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  • Get University of Edinburgh to fully divest from fossil fuels and arms!
    Recent projections have shown that if we continue to emit CO2 at our current rates, the world will warm by a total of 4 degrees by the end of the century. It is clear that our future does not lie within fossil fuels so we must find sustainable energy alternatives before it is too late. Despite this, and despite having committed to divesting from some fossil fuel companies, the University of Edinburgh still has vast sums of money invested in fossil fuels and arms. We believe the University should stand by its ethics and join other universities such as Glasgow and SOAS in divesting fully from fossil fuels and arms companies. We are going to continue the fight and get the university to #divesttherest.
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  • Encourage Auckland Medical School Foundation to Divest from Fossil Fuels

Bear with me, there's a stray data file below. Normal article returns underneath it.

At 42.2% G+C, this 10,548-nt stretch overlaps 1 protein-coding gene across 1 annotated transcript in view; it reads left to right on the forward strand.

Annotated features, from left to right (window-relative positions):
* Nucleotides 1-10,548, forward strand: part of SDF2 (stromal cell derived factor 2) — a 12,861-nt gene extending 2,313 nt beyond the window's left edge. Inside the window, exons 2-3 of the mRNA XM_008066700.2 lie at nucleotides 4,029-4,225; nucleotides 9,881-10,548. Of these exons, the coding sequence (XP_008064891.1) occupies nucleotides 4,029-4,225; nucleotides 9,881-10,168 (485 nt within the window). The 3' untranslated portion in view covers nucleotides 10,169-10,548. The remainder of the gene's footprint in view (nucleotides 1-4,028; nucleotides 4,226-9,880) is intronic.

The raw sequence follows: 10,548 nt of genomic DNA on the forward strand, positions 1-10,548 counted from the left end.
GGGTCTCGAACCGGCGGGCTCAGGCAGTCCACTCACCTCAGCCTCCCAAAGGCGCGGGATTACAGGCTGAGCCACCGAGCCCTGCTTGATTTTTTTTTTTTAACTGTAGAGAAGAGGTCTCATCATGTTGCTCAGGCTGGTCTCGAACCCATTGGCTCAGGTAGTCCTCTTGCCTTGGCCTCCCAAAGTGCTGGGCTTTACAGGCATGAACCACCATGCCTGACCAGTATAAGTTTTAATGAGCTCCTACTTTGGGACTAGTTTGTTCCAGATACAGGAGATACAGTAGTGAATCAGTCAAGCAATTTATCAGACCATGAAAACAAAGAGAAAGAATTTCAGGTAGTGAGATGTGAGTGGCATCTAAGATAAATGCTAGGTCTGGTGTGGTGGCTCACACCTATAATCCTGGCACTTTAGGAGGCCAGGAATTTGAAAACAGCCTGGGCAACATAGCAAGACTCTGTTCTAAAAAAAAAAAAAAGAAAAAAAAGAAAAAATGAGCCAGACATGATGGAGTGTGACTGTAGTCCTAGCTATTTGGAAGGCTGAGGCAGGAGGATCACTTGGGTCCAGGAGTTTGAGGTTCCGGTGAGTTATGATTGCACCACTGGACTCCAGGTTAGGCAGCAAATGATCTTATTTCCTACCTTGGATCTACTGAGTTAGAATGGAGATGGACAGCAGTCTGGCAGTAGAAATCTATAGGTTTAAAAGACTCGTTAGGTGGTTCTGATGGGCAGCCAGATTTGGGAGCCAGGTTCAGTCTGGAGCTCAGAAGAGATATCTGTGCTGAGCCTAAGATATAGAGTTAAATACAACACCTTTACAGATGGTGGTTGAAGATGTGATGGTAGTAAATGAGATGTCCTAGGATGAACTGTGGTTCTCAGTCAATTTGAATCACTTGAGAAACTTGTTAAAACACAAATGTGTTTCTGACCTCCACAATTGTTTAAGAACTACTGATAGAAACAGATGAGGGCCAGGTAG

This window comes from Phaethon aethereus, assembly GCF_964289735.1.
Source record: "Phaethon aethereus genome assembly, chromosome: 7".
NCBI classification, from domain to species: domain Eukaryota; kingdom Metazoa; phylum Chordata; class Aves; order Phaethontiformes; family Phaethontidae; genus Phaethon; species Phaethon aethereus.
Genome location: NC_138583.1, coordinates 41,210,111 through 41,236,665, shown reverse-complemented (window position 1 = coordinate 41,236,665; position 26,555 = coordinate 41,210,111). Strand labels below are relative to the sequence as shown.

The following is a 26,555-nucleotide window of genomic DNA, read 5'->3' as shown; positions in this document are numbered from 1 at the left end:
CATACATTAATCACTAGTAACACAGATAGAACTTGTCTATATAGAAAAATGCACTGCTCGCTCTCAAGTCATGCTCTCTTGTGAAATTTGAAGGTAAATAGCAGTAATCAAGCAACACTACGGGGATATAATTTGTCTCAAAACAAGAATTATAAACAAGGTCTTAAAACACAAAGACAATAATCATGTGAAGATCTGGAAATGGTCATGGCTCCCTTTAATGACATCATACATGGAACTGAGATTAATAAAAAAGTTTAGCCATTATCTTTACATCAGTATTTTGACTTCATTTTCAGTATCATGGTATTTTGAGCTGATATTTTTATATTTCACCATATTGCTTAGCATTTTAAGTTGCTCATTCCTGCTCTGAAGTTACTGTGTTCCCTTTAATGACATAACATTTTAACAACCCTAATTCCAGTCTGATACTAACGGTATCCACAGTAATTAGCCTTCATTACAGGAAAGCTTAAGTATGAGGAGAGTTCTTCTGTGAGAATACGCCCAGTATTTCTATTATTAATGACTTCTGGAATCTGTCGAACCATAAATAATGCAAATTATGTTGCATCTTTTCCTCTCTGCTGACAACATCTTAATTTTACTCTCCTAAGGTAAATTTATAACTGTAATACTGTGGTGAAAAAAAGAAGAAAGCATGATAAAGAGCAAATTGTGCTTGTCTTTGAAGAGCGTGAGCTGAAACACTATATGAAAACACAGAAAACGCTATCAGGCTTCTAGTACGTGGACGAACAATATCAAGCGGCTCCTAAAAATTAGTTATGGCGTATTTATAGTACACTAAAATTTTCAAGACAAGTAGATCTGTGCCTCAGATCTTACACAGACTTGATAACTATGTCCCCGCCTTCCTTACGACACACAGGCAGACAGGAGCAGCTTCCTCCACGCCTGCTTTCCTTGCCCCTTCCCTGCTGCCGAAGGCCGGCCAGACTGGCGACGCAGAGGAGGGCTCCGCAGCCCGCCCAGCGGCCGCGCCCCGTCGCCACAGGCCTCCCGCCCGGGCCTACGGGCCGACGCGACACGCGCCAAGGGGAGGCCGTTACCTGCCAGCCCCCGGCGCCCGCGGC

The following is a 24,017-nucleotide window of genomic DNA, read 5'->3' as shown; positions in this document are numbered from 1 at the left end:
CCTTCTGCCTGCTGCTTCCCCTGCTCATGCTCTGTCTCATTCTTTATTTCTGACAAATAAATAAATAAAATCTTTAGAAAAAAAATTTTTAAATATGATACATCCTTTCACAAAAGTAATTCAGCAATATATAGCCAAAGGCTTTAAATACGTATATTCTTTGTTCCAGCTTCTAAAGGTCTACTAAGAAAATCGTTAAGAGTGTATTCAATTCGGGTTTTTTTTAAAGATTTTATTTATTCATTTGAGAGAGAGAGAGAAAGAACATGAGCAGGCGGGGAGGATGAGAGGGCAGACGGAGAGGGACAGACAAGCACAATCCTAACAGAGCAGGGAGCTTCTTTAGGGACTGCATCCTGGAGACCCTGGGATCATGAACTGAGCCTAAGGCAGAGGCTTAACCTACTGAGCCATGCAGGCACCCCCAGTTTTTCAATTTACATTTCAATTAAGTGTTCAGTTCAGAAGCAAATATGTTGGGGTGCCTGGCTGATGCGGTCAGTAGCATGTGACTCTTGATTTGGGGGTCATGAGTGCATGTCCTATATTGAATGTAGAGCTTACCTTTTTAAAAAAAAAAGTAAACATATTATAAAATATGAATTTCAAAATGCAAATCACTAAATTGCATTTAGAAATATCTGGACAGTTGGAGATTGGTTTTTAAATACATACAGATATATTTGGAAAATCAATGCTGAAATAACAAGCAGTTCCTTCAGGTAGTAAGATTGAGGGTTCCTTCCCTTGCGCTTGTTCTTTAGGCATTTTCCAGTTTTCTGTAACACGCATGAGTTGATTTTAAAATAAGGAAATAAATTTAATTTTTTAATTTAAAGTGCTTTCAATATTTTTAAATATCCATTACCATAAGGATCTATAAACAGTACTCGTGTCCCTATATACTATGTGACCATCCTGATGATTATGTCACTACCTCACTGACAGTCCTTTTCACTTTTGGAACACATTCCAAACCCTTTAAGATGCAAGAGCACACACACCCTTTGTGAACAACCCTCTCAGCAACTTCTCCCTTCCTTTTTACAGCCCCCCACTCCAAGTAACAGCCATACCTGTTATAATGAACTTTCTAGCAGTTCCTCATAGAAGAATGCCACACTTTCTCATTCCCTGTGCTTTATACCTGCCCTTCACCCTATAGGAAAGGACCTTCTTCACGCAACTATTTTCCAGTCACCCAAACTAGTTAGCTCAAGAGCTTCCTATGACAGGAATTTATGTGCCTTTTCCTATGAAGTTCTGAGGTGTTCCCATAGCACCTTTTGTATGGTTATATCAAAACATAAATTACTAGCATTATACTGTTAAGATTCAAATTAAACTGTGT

Climate change is occurring at unprecedented rates, largely due to the massive amounts of carbon dioxide being released into the atmosphere by the fossil fuel industry. It is widely accepted that elevated carbon dioxide levels are the major contributor to the increasing global temperatures, rising sea levels, acidification of the oceans, retreating ice sheets and extreme weather events that continue to affect our planet with increasing intensity and frequency. 2014 was the hottest year in recorded history and 2015 is predicted to be even hotter. This year is also set to be another year of record global carbon dioxide emissions, a trend that has continued since the climate change performance index began in 2005. Furthermore, the global atmospheric carbon dioxide concentration exceeded the 400ppm threshold in March of this year, according to the US department of commerce national oceanic and atmospheric administration. This level demonstrates the effects of human fossil fuel usage since the pre-industrial era, when carbon dioxide concentration was 120ppm lower than current measurements. To limit global warming to a globally agreed safe level of no more than 2°C above pre-industrial temperatures, we can only afford to emit 565 more gigatonnes of CO2. We would emit 2795 gigatonnes of CO2 if we burned all the reserves already discovered, and the fossil fuel industry still invests millions in finding new reserves. The reality of taking action to reduce greenhouse gas emissions has serious financial implications for the fossil fuel industry and those invested in it. According to a report published by Hong Kong and Shanghai Banking Company, major oil and gas companies could lose up to 60% of their market value should the international community enforce existing pledges to reduce emissions. As a result of these analyses, international authorities including the International Energy Agency, the World Bank, and the International Monetary Fund have called upon investors to shift their money away from fossil fuels, we encourage the Auckland Medical School Foundation to do the same to discourage the destructive nature of the fossil fuel industry from causing further harm to our environment. Climate change has huge implications to our nation’s ecological systems and future physical and psychological health. The worsening of these environmental parameters may lead to substantial increases in climate change related diseases such as diarrheal and vector-borne infectious diseases e.g. malaria, dengue fever, as well as cardiovascular and respiratory diseases, injury and illness from extreme weather events, heat/UV radiation related morbidity and mortality, malnutrition and allergic diseases e.g. asthma. Climate change also has the potential to result in indirect deleterious effects on mental health due to stress, loss of homes, economic instability, and forced migration; with children, the elderly, and communities living in poverty being the most vulnerable. This will only widen preexisting inequalities among populations in New Zealand and around the world. We are already witnessing the impact of climate change-related extreme weather events taking their toll on, often the most ill-equipped regions of the world, and they are becoming more frequent says the United States National Academy of Sciences. Man-made climate change is likely responsible for significantly contributing to these devastating consequences. While the rise of fossil fuel use initially led to increased prosperity as well as advances in human health indirectly over the past two centuries, we are now at a cross roads. We are forced to make a decision as to whether to continue on our current trajectory, knowing full well that the costs of continued carbon emissions are simply too great bear, or we can decide to leave fossil fuels for the history books and instead adapt and advance clean and renewable energy sources which are becoming cheaper and more readily available. An awareness is spreading that economic development is no longer contingent upon fossil fuel use. By urging the Auckland Medical School Foundation to take action against climate change by publicly divesting from fossil fuel industries you will be aiding in the preservation of this Earth and its residents.